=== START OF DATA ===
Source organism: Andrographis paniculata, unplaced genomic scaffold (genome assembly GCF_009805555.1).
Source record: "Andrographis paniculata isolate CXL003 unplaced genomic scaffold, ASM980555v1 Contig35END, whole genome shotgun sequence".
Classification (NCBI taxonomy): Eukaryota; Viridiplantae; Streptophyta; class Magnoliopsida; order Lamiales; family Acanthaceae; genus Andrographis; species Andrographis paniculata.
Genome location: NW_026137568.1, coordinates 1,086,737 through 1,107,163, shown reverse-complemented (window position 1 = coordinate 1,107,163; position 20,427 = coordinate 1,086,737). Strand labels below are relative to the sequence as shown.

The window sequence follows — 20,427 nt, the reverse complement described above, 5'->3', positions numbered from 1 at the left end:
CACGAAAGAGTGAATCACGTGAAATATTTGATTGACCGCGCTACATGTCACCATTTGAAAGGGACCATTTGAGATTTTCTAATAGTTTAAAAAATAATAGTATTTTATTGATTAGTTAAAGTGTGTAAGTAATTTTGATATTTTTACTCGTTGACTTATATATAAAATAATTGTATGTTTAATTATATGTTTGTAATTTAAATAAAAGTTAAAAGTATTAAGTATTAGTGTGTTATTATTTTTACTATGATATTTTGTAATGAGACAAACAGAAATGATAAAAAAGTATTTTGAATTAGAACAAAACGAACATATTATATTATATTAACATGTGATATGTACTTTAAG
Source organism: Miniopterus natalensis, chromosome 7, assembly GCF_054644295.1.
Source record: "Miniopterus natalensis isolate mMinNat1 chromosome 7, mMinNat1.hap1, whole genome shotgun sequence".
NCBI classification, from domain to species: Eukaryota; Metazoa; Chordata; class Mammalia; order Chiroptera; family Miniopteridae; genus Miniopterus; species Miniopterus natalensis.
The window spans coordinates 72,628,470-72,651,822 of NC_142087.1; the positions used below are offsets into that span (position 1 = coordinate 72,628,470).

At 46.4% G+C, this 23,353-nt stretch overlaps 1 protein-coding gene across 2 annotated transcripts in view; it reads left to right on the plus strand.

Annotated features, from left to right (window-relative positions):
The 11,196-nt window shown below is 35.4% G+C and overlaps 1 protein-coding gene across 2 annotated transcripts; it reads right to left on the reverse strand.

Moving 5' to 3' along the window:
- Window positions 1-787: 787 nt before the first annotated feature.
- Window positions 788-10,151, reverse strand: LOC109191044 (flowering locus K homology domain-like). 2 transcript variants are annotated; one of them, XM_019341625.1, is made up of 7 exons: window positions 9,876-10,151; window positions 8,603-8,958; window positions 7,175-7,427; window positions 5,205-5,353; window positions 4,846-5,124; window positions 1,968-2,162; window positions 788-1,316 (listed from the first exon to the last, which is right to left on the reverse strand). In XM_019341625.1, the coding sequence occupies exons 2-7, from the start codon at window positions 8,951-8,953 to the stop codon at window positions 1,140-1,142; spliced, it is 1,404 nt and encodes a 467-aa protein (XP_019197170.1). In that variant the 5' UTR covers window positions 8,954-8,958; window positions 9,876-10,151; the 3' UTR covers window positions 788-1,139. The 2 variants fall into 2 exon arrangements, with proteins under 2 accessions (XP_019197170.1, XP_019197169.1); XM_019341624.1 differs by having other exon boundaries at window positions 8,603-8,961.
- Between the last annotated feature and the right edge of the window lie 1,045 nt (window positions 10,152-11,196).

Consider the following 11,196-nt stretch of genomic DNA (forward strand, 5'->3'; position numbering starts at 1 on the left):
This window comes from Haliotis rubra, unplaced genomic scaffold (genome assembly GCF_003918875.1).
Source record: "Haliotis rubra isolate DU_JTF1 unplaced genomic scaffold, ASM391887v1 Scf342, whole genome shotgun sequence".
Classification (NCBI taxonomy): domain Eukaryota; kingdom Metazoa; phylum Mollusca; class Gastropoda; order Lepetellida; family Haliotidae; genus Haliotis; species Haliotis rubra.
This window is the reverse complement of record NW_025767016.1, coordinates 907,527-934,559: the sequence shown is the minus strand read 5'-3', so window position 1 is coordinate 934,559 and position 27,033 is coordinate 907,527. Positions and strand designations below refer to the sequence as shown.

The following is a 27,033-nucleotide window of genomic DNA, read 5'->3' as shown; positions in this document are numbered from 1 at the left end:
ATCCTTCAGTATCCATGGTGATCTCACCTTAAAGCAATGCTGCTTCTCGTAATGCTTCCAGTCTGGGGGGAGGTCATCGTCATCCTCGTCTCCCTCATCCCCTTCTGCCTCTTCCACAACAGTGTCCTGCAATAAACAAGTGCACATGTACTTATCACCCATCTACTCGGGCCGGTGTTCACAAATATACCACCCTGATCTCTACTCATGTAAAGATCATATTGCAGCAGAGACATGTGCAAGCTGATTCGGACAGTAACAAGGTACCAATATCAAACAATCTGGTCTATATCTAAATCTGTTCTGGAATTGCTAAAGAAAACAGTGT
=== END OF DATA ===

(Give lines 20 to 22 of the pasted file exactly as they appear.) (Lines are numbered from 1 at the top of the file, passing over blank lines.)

Source record: "Haliotis rubra isolate DU_JTF1 unplaced genomic scaffold, ASM391887v1 Scf342, whole genome shotgun sequence".
Classification (NCBI taxonomy): domain Eukaryota; kingdom Metazoa; phylum Mollusca; class Gastropoda; order Lepetellida; family Haliotidae; genus Haliotis; species Haliotis rubra.
This window is the reverse complement of record NW_025767016.1, coordinates 907,527-934,559: the sequence shown is the minus strand read 5'-3', so window position 1 is coordinate 934,559 and position 27,033 is coordinate 907,527. Positions and strand designations below refer to the sequence as shown.